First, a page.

Development of professional school counselor identity

UNCG Author/Contributor (non-UNCG co-authors, if there are any, appear on document)
Jane E. Myers, Professor (Creator)
The University of North Carolina at Greensboro (UNCG )
Web Site:

Abstract: Professional identity formation and development have been studied in numerous professions including teaching (Kuzmic, 1994), psychoanalysis (Rosenbloom, 1992), and psychology (Watts, 1987). What appears to be salient across these studies is a process of continual interplay between structural and attitudinal changes that result in a self-conceptualization as a type of professional. This self-conceptualization, which has been termed one's professional identity, serves as a frame of reference from which one carries out a professional role, makes significant professional decisions, and develops as a professional.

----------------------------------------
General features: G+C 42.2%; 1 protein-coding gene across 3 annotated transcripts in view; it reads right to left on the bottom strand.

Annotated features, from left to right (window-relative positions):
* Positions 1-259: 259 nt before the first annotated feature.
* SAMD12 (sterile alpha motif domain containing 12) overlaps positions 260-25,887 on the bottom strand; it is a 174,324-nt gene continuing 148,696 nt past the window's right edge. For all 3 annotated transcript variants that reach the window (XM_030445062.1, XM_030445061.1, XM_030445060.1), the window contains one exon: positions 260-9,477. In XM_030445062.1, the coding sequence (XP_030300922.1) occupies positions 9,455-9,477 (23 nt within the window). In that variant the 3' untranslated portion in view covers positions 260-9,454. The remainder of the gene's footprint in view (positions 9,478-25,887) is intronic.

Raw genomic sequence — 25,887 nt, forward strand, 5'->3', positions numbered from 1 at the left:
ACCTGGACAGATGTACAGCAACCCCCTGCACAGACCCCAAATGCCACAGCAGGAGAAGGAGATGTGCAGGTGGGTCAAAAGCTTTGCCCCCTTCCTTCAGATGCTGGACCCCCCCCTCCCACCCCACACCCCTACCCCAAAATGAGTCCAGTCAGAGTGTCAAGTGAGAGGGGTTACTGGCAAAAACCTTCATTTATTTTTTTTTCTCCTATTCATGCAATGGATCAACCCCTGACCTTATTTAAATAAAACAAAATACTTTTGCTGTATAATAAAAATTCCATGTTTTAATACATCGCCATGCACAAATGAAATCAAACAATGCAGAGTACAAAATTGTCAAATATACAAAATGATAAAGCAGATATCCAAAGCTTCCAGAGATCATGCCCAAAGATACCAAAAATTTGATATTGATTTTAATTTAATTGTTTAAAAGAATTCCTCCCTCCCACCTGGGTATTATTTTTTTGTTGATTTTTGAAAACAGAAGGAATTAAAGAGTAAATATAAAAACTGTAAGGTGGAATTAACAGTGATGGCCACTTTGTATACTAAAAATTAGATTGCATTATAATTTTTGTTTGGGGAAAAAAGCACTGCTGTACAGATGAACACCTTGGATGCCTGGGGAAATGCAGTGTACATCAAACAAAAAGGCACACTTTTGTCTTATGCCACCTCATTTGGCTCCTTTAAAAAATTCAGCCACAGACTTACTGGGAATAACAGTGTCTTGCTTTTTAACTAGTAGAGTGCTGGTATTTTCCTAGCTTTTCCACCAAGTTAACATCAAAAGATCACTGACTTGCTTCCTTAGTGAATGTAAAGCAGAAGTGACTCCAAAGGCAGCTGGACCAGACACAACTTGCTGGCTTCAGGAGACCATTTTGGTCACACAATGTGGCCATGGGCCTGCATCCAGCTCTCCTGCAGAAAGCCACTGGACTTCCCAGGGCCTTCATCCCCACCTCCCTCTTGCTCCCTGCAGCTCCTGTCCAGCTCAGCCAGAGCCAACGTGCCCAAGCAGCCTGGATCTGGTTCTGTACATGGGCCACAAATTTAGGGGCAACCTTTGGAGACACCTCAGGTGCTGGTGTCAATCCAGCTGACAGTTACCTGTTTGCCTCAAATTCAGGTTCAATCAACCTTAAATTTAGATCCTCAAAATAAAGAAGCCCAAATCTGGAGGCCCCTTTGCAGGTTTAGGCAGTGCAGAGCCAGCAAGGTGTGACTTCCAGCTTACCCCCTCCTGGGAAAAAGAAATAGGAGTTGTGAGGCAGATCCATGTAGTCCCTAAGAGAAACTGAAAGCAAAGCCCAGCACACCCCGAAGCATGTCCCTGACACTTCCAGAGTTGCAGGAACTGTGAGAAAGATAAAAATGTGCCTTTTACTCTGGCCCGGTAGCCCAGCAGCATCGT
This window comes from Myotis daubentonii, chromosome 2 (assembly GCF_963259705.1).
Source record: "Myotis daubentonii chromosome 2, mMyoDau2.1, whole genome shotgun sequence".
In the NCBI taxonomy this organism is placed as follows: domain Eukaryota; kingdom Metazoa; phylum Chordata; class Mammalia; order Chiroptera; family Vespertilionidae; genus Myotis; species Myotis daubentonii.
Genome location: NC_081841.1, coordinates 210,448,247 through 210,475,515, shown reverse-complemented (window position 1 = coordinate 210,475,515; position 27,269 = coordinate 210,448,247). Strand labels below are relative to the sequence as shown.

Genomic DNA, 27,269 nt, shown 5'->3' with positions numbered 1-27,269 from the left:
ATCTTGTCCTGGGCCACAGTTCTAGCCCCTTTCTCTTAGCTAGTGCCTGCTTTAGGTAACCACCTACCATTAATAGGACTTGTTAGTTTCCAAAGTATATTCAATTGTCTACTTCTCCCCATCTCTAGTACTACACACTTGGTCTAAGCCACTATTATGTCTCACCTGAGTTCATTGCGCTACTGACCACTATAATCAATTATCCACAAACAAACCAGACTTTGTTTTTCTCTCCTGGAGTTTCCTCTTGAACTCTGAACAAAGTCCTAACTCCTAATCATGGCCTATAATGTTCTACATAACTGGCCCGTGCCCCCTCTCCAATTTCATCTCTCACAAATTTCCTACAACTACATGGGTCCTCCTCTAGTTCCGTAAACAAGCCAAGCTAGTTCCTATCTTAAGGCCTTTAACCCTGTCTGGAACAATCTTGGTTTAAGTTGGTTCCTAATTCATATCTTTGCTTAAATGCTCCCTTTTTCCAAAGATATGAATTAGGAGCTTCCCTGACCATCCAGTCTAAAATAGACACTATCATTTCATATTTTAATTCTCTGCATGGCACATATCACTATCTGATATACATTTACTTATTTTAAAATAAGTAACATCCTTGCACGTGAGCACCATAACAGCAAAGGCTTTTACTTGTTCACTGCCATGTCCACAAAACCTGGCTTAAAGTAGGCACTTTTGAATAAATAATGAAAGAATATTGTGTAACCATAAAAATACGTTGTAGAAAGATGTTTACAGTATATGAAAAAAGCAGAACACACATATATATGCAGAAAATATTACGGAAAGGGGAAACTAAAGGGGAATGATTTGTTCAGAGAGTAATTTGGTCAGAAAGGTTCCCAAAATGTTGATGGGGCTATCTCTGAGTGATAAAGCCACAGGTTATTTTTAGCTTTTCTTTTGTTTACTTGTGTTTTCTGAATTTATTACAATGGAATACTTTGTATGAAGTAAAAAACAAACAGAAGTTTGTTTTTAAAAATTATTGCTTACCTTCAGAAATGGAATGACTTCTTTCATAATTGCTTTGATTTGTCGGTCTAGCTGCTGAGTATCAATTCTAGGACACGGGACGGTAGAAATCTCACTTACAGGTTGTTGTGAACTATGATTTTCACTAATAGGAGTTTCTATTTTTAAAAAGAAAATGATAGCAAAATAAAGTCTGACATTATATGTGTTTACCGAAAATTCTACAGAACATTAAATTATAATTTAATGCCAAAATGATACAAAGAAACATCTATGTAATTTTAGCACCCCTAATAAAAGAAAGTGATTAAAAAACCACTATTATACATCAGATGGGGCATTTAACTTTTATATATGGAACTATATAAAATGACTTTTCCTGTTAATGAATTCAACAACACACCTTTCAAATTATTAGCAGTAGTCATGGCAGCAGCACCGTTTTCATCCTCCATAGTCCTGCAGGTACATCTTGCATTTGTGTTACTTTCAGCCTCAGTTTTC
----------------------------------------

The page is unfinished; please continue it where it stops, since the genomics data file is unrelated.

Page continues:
Additional Information

Professional School Counseling, 2(5), 339-348
Language: English
Date: 1999
professional identity, school counselors, self-conceptualization

Email this document to